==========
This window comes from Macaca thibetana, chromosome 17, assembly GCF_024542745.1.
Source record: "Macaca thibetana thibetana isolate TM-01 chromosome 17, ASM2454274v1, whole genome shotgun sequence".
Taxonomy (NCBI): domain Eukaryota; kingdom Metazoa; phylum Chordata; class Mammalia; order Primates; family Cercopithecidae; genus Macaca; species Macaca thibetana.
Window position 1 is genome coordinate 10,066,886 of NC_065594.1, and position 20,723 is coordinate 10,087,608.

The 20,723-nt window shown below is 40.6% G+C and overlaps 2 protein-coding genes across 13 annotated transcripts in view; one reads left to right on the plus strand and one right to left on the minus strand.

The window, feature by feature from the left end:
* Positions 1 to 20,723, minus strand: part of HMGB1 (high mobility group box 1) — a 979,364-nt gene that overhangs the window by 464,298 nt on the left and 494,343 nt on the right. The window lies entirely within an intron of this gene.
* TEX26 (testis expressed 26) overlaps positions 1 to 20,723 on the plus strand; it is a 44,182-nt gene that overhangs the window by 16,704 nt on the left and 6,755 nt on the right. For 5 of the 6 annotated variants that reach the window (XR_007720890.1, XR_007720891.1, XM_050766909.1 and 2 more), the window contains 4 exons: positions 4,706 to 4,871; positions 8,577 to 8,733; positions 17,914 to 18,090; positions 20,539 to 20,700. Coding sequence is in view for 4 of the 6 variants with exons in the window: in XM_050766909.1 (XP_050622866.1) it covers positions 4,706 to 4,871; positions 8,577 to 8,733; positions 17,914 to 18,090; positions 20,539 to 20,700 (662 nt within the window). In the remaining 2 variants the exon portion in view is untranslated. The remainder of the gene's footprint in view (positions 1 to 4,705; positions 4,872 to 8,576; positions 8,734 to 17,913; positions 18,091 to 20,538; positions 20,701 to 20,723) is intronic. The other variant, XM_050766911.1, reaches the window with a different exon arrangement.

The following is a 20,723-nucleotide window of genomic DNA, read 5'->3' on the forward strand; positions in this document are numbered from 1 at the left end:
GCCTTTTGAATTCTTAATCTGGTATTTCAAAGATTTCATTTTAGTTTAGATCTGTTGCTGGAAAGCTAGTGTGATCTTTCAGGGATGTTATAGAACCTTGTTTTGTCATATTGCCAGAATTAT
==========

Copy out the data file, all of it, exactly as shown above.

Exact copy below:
This window comes from Macaca thibetana, chromosome 17, assembly GCF_024542745.1.
Source record: "Macaca thibetana thibetana isolate TM-01 chromosome 17, ASM2454274v1, whole genome shotgun sequence".
Taxonomy (NCBI): domain Eukaryota; kingdom Metazoa; phylum Chordata; class Mammalia; order Primates; family Cercopithecidae; genus Macaca; species Macaca thibetana.
Window position 1 is genome coordinate 10,066,886 of NC_065594.1, and position 20,723 is coordinate 10,087,608.

The 20,723-nt window shown below is 40.6% G+C and overlaps 2 protein-coding genes across 13 annotated transcripts in view; one reads left to right on the plus strand and one right to left on the minus strand.

The window, feature by feature from the left end:
* Positions 1 to 20,723, minus strand: part of HMGB1 (high mobility group box 1) — a 979,364-nt gene that overhangs the window by 464,298 nt on the left and 494,343 nt on the right. The window lies entirely within an intron of this gene.
* TEX26 (testis expressed 26) overlaps positions 1 to 20,723 on the plus strand; it is a 44,182-nt gene that overhangs the window by 16,704 nt on the left and 6,755 nt on the right. For 5 of the 6 annotated variants that reach the window (XR_007720890.1, XR_007720891.1, XM_050766909.1 and 2 more), the window contains 4 exons: positions 4,706 to 4,871; positions 8,577 to 8,733; positions 17,914 to 18,090; positions 20,539 to 20,700. Coding sequence is in view for 4 of the 6 variants with exons in the window: in XM_050766909.1 (XP_050622866.1) it covers positions 4,706 to 4,871; positions 8,577 to 8,733; positions 17,914 to 18,090; positions 20,539 to 20,700 (662 nt within the window). In the remaining 2 variants the exon portion in view is untranslated. The remainder of the gene's footprint in view (positions 1 to 4,705; positions 4,872 to 8,576; positions 8,734 to 17,913; positions 18,091 to 20,538; positions 20,701 to 20,723) is intronic. The other variant, XM_050766911.1, reaches the window with a different exon arrangement.

The following is a 20,723-nucleotide window of genomic DNA, read 5'->3' on the forward strand; positions in this document are numbered from 1 at the left end:
GCCTTTTGAATTCTTAATCTGGTATTTCAAAGATTTCATTTTAGTTTAGATCTGTTGCTGGAAAGCTAGTGTGATCTTTCAGGGATGTTATAGAACCTTGTTTTGTCATATTGCCAGAATTAT